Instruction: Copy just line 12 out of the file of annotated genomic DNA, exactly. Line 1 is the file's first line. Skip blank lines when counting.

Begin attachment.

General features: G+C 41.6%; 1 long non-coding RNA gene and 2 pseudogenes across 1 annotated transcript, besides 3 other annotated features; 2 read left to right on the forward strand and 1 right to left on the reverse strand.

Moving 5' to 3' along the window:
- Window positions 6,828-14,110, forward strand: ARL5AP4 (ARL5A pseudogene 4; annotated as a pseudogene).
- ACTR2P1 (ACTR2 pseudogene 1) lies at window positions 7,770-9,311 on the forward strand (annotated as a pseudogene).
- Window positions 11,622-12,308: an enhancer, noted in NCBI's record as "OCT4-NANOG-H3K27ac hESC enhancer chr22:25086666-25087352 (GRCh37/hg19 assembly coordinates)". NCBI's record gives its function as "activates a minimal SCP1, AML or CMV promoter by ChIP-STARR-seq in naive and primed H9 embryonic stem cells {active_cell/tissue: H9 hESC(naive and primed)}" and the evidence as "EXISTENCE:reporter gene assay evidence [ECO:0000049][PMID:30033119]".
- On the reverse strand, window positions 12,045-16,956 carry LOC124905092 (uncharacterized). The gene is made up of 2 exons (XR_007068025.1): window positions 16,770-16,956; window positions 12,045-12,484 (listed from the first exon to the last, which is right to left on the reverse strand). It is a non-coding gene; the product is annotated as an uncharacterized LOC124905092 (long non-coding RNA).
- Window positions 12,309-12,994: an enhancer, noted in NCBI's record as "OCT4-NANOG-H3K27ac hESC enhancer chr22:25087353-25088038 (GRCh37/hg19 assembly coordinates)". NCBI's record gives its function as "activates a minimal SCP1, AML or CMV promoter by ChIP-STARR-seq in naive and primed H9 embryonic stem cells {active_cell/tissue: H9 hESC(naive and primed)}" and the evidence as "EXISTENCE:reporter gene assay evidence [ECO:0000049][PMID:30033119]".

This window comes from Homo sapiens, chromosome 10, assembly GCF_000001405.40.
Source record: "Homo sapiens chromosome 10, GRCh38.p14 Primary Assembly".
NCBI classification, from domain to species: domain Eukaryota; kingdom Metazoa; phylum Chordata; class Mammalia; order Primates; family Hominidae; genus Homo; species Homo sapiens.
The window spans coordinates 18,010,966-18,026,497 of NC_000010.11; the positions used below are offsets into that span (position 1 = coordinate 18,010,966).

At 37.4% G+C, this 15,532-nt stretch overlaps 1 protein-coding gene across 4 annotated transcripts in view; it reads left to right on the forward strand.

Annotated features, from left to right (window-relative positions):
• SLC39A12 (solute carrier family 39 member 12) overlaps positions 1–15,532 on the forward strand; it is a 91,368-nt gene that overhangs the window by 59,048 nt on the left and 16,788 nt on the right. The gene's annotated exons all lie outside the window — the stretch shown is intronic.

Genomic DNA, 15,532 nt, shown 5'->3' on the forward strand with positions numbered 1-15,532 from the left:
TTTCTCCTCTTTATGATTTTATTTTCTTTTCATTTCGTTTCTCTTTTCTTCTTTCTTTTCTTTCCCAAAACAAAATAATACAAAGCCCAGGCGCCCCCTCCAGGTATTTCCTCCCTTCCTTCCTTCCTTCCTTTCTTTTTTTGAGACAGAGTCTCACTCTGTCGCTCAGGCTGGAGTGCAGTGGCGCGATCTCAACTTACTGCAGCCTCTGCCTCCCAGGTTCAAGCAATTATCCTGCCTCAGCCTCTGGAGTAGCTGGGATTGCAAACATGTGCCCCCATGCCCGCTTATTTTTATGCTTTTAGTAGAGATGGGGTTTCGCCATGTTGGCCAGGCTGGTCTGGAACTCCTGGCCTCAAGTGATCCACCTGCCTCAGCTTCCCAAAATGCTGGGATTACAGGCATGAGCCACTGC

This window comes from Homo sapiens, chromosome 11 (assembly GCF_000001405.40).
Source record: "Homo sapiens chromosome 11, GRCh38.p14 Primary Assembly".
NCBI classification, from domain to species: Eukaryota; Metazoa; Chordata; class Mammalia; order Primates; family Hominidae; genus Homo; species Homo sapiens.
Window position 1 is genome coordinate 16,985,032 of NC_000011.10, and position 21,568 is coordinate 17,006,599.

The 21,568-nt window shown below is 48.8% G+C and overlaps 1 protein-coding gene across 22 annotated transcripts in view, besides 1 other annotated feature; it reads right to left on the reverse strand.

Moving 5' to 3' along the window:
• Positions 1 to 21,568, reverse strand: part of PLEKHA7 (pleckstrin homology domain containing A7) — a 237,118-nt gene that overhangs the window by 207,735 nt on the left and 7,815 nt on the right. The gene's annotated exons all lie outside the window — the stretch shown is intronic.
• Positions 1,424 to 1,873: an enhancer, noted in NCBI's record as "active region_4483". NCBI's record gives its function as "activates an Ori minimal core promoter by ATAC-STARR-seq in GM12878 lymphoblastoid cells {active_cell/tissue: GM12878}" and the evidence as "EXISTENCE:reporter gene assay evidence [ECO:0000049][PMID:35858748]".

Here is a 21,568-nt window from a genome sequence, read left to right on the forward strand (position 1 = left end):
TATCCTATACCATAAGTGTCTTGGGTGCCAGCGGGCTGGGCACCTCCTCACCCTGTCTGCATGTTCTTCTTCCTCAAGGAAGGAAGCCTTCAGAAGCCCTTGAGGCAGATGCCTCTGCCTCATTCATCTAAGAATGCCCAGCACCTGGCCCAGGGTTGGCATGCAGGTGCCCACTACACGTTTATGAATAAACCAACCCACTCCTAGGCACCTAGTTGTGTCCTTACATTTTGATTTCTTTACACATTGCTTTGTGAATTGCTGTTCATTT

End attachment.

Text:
At 37.4% G+C, this 15,532-nt stretch overlaps 1 protein-coding gene across 4 annotated transcripts in view; it reads left to right on the forward strand.